There was a point in my life when I groaned, out loud, whenever someone told me that I should try mediation or even heard the word. I can’t sit still. There was/is no appeal for my active mind and body to sit still and focus for an extended period of time—certainly not everyday. But we’ve all heard of the benefits touted about meditation (borrowed in random summary from Huffington Post and Art of Living):
- Lowers stress and gives tools to handle difficult situations
- Increases mental focus and improves memory
- Lowers blood pressure
- Lowers pain levels
- Makes you feel happier (serotonin)
- Greater self awareness
- Improved sleep
- Boosts immune system
- Increases and balances energy levels
- Offers opportunity for personal transformation
Perhaps you’ve felt the inkling to try it but haven’t had success because 1) you don’t fully understand what mediation is—it is elusive or mysterious or confusing or 2) you haven’t connected with the idea of sitting on a pillow in silence, alone.
My response to the later can be helped by my explanation of meditation.
If I don’t enjoy something it’s hard to stick with it. The more I learned about body/mind/spirit health the more things I noticed I was doing that was already meditation.
Meditation does not have to be associated with any religion or belief system—anyone can meditate. But meditation has not, it seems, been living up to its potential. It has become the basic act if sitting and finding quiet/stillness, which is purely relaxation. But it is so much more than that.
Meditation is the practice of LISTENING to the PRESENT and becoming comfortable with, or ACCEPTING, what ever the listener hears, or what ever arises, be it physical pain, emotional twinge, thought strings or silence—letting go of control and reaction, and replacing it with LOVE.
On a more complex level it is directly welcoming love to the pain you feel come up, and watching negativity rather than following it, or offering positivity in its stead. One can do this because in that moment it is easy to see that those things ARE NOT THE PRESENT. It is not sushing, stuffing or forcing, it is NOT necessarily quiet or always peaceful. WHY? Because wellness involves stirring the pot. And when you finally quiet your external activities to listen to what is really going on, all of the pain your spirit has that demands loving attention speaks—sometimes all at once. But simply coming into the NOW and listening attentively, as a good friend or parent, builds pure self-connection, deep and useful insight, and profound healing. All those earlier mentioned beliefs occur. Relaxation accomplishes some of these, but not nearly as many as whole mediation.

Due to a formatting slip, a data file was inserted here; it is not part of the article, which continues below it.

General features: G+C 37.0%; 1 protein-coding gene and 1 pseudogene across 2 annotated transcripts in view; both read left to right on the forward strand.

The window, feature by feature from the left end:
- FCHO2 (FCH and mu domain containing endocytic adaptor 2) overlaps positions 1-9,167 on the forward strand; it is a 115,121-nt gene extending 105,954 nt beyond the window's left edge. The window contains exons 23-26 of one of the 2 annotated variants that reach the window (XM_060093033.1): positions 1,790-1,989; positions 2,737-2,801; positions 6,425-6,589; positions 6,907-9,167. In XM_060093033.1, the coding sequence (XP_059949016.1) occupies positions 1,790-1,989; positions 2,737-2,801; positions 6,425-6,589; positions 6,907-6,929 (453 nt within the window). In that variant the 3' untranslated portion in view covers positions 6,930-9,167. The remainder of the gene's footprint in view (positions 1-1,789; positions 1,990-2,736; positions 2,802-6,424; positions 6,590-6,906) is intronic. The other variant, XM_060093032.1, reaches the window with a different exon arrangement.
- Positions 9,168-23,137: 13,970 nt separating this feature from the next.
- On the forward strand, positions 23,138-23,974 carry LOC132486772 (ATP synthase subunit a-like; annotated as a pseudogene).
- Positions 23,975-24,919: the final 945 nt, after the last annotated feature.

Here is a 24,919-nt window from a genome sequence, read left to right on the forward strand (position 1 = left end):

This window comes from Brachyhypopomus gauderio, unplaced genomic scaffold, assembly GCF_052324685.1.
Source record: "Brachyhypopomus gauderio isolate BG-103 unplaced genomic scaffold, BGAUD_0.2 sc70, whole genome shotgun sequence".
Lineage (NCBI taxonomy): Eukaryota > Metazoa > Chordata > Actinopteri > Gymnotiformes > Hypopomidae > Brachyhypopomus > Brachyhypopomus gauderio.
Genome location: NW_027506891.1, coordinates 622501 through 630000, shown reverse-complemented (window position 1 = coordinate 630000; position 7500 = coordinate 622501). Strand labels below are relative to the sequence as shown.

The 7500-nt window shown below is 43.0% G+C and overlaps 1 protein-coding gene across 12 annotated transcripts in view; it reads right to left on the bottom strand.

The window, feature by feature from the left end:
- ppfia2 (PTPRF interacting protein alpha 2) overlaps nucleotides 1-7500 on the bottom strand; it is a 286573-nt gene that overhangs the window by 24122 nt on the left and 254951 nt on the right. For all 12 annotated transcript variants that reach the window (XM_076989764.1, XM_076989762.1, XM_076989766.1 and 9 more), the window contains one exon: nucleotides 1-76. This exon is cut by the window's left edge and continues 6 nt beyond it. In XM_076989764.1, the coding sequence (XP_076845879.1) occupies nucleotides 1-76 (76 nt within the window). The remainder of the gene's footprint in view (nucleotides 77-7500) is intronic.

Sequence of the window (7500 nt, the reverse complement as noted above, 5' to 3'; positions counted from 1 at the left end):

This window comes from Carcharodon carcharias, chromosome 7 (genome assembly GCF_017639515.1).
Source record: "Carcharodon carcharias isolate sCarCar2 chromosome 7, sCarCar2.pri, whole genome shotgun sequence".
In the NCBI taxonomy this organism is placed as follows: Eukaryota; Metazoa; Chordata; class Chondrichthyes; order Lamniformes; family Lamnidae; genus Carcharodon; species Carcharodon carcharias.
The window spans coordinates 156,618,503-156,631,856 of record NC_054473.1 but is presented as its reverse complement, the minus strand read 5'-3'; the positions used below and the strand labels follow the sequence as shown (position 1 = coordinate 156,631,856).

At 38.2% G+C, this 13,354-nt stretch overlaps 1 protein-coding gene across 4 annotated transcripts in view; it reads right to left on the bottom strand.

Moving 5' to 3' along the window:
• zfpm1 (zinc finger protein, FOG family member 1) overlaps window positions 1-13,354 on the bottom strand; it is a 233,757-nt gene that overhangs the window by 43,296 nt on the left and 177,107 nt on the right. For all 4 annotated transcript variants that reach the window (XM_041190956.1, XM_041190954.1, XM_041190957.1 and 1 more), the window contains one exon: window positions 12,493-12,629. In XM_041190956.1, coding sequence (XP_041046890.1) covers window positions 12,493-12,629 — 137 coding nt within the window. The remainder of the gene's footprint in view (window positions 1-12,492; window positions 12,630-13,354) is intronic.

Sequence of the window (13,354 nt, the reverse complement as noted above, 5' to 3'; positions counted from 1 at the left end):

The good news is that this opens up a whole bunch of ways to achieve this!
Anything that encourages you to become present – to what is happening right now inside and out – can be an opportunity for meditation. I found that movement improvisation was meditation, journaling can be meditation, singing can be, walking can be, playing with your children can be, prayer, reading, sewing, gardening—as long as you are fully listening, following, cultivating love, and returning to the present. They are certainly good places to start until you can sit quietly and just BE in right now.
The key is knowing that you are worth listening to, that what your spirit feels is valid, and you want wellness enough that you are brave enough to look and grow.
Mediation is not an easy thing, it can be immediately rewarding (like relaxation) but its goals are more long term. Finding meditation through something you enjoy makes it much more welcoming!
Though mediation is not easy, it is SIMPLE! Listening with love may not seem like it will give you much benefit, but simplicity usually does. There is nothing wrong with a relaxation habit—it’s one of the prime routines in my classes, but going a bit deeper, which I’m happy to guide you through, is so much more worth it. It is what will get you all those benefits. It allows you to meet yourself, become vulnerable and stronger, become more peaceful.
The next time you engage in an enjoyable, quiet, simple hobby—LISTEN, drop your expectations (it’s ok if it isn’t perfect, if it isn’t peaceful) and let God’s love fill what ever happens. Movement Improvisation is where I feel most alive, connected, peaceful. It is active prayer, and I was delighted to experience that is is meditation in motion. Come join an expressive movement class, or attend the Body/Mind/Spirit workshop and experience that a little bit of enjoyable deep meditation can go a long way in your health.
Chickadee teaches us that small things can have a great impact. Deer teaches us to be gentle. I recall their teachings regularly, and share them with you for your own meditation journey.